12870_2019_2074_MOESM10_ESM.tif (887 kb)
Additional file 10: Figure S4. qRT-PCR (2-ΔΔct) analysis of 10 selected genes within the differentially expressed genes detected in this study. Correlation analysis between qRT-PCR and RNA-seq (log2fold change). (TIF 886 kb)
12870_2019_2074_MOESM11_ESM.xlsx (26 kb)
Additional file 11: Table S7. List of the differentially expressed genes between the 3 Prunus mira fruit types (PMHF, PMHR and PMHY) representing the ‘core transcriptome’ and their functional annotation. (XLSX 26 kb)
12870_2019_2074_MOESM12_ESM.tif (523 kb)
Additional file 12: Figure S5. KEGG enrichment analysis of the 563 genes differentially expressed in PMHF, PMHR and PMHY during the fruit ripening stage, representing the ‘core transcriptome’ in Prunus mira.s (TIF 522 kb)
12870_2019_2074_MOESM13_ESM.xlsx (12 kb)
Additional file 13: Table S8. List of the differentially expressed genes between the 3 Prunus mira fruit types (PMHF, PMHR and PMHY) mapped to the terpernoid-carotenoid pathways and phenylpropanoid-flavonoid pathways and their expression level during the fruit ripening stage (C). (XLSX 11 kb)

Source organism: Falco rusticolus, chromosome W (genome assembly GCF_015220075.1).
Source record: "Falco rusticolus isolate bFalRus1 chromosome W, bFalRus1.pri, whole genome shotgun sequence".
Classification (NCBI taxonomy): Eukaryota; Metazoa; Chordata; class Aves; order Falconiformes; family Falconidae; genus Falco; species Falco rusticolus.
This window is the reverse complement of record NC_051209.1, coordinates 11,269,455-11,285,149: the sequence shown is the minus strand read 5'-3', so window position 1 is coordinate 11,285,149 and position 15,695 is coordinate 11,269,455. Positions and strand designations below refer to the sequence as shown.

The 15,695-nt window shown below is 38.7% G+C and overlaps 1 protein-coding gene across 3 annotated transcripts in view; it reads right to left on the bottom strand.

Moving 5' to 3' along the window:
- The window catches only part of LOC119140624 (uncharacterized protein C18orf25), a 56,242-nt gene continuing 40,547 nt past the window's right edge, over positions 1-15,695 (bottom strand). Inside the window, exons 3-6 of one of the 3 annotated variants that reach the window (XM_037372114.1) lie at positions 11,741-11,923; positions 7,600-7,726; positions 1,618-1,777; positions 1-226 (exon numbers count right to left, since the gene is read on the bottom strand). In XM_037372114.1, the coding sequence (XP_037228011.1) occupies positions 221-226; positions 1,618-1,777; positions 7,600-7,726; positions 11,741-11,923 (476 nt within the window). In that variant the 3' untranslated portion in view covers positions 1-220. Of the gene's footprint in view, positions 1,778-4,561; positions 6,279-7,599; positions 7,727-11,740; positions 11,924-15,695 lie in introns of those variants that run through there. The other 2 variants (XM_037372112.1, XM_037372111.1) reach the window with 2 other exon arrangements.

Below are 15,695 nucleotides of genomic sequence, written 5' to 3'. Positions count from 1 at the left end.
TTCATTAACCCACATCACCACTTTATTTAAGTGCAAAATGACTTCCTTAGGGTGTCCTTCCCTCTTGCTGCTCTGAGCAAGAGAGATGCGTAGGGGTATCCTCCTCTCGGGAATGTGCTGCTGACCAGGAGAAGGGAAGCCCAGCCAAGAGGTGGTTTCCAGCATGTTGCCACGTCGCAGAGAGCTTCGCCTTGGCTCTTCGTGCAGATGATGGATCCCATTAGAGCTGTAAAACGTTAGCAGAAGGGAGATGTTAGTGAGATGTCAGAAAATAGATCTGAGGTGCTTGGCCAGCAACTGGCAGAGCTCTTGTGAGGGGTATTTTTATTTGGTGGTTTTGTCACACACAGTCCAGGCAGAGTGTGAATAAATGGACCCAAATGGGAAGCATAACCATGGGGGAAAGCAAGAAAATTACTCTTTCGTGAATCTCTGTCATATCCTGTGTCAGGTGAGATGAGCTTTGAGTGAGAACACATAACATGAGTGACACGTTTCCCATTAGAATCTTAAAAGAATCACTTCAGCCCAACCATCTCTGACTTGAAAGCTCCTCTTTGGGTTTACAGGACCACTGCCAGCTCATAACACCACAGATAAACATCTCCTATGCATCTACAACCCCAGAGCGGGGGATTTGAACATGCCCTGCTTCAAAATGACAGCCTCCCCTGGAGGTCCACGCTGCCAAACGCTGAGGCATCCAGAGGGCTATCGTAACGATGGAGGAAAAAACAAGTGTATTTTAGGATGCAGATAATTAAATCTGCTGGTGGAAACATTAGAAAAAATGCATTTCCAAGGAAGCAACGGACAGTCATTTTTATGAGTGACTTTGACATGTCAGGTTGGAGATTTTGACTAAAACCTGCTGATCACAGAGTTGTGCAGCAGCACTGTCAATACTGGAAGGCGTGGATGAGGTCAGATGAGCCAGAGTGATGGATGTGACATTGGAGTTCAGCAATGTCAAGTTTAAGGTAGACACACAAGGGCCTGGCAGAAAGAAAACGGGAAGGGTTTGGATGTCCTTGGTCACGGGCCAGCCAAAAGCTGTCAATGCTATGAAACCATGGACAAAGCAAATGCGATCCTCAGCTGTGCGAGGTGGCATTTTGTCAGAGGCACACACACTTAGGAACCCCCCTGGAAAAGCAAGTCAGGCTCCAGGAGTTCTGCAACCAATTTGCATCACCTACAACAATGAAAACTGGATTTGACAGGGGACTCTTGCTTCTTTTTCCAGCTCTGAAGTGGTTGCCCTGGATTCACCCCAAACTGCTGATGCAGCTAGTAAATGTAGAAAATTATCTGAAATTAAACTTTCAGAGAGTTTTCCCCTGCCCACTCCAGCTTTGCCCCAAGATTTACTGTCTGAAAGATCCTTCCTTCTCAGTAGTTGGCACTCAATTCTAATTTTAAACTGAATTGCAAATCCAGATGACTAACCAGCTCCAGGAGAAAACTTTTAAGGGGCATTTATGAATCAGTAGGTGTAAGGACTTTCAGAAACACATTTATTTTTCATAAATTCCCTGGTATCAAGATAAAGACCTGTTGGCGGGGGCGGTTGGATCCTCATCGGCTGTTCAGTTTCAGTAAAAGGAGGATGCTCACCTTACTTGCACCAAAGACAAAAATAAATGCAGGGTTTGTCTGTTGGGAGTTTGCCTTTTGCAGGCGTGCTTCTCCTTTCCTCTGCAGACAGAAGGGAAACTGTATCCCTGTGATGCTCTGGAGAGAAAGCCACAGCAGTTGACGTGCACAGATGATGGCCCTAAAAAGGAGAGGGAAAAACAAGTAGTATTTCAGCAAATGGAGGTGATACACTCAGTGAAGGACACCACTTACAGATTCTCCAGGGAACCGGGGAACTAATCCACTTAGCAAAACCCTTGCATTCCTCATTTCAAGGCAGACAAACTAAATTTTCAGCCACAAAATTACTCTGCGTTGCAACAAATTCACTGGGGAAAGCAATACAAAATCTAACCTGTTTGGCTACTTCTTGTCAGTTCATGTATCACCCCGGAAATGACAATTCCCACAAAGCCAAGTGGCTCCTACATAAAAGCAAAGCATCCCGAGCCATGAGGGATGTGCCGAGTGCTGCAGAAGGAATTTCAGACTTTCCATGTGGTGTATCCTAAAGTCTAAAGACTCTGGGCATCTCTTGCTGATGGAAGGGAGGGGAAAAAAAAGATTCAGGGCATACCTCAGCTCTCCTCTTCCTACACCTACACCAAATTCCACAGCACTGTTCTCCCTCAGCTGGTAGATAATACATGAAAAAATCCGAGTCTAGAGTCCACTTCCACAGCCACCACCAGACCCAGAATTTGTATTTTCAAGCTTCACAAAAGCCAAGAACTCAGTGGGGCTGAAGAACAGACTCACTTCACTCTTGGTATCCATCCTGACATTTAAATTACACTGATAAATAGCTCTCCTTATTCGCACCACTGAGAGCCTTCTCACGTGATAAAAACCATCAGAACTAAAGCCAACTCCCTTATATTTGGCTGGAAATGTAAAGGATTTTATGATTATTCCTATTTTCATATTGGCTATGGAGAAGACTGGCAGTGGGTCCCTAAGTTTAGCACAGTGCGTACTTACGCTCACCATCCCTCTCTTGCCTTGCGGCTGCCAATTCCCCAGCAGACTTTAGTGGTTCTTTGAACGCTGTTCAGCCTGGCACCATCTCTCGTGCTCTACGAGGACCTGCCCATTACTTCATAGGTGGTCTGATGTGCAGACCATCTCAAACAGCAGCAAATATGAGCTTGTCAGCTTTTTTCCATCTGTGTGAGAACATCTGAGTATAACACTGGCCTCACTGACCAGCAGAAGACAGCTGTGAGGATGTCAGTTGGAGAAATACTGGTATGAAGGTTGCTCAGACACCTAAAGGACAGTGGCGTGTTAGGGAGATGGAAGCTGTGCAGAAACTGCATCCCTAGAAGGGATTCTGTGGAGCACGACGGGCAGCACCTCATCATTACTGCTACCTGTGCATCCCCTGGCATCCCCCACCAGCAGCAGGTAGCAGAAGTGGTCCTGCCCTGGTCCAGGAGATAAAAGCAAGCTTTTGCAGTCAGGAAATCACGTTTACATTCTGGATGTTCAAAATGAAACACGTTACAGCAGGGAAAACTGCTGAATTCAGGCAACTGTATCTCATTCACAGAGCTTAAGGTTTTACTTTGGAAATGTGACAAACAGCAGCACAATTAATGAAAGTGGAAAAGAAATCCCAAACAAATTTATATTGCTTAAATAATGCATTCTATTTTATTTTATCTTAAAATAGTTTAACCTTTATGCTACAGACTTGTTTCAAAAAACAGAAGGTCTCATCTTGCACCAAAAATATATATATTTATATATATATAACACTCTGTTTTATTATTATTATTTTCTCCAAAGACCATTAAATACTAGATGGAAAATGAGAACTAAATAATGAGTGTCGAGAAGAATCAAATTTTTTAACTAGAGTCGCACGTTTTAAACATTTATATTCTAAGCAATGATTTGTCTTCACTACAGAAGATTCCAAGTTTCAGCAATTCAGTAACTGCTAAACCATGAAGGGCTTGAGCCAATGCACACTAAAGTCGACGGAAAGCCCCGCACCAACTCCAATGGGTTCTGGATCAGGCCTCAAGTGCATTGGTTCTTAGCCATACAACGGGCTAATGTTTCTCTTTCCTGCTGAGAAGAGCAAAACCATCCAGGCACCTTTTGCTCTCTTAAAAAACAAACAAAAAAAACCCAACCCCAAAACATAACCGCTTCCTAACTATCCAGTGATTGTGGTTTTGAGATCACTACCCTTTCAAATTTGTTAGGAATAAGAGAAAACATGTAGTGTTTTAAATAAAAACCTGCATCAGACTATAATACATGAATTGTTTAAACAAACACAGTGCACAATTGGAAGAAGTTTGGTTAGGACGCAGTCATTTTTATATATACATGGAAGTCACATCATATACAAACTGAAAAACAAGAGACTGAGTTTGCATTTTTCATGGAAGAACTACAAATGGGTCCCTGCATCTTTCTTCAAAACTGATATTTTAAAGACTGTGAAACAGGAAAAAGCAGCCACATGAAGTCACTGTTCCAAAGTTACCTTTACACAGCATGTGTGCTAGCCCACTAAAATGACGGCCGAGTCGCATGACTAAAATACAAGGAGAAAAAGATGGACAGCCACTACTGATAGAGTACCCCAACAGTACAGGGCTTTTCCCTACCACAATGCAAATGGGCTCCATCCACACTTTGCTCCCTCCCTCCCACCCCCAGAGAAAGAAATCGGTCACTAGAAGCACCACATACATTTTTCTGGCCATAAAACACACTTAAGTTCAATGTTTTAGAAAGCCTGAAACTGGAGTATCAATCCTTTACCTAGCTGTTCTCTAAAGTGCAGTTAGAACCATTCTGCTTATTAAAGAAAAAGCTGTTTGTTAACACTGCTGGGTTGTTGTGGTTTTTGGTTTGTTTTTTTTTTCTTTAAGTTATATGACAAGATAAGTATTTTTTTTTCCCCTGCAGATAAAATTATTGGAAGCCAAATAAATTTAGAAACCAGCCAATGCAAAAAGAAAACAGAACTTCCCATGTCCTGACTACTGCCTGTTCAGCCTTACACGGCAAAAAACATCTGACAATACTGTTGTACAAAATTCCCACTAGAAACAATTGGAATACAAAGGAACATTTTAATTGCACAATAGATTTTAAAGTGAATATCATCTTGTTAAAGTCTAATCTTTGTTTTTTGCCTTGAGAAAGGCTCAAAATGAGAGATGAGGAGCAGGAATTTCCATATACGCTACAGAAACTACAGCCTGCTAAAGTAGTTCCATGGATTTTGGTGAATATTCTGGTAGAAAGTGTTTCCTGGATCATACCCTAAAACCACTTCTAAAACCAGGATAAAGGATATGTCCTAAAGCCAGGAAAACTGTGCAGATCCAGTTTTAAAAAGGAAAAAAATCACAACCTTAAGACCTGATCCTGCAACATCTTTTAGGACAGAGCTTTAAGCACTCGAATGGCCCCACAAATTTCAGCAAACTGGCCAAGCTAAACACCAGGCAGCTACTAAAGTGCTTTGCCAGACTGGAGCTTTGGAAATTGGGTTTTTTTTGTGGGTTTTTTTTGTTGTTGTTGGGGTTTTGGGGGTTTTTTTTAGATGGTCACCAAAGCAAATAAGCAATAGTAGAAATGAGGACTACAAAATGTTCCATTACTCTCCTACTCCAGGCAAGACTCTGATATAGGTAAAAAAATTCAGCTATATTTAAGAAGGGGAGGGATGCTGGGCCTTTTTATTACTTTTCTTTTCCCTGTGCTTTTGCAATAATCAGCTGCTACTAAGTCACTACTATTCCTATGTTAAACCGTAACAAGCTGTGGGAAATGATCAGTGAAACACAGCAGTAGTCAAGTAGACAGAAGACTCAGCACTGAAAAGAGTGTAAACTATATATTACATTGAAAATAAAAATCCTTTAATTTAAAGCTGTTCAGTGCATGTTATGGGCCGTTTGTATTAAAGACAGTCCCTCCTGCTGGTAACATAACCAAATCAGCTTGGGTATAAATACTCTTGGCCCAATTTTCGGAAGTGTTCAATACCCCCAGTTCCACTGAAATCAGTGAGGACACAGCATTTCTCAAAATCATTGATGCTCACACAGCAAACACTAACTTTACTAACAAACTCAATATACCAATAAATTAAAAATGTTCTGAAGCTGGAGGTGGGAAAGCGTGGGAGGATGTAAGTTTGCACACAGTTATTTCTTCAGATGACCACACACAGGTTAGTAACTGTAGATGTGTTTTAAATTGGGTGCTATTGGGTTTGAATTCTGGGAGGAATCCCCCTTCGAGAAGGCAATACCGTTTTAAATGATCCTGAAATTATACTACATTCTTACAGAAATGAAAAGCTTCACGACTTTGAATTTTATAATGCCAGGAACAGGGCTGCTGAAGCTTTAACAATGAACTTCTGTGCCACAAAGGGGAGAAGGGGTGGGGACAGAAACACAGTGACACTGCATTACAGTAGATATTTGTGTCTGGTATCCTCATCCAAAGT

12870_2019_2074_MOESM14_ESM.xlsx (10 kb)
Additional file 14: Table S9. List of the bHLH and MYB transcription factors detected in the ‘core transcriptome’ and their expression fold change in group comparisons between the 3 Prunus mira fruit types (PMHF, PMHR and PMHY) during the fruit ripening stage. (XLSX 10 kb)
12870_2019_2074_MOESM15_ESM.xlsx (139 kb)
Additional file 15: Table S10. Overview of the metabolites detected and quantified in 3 fruit types of Prunus mira (PMHF, PMHR and PMHY) during 3 developmental stages (pit-hardening (A), cell enlargement (B) and fruit ripening (C)). Data are from 3 biological replicates and the mix01 to mix05 represent the mixture of sample extracts. (XLSX 138 kb)
12870_2019_2074_MOESM16_ESM.xlsx (16 kb)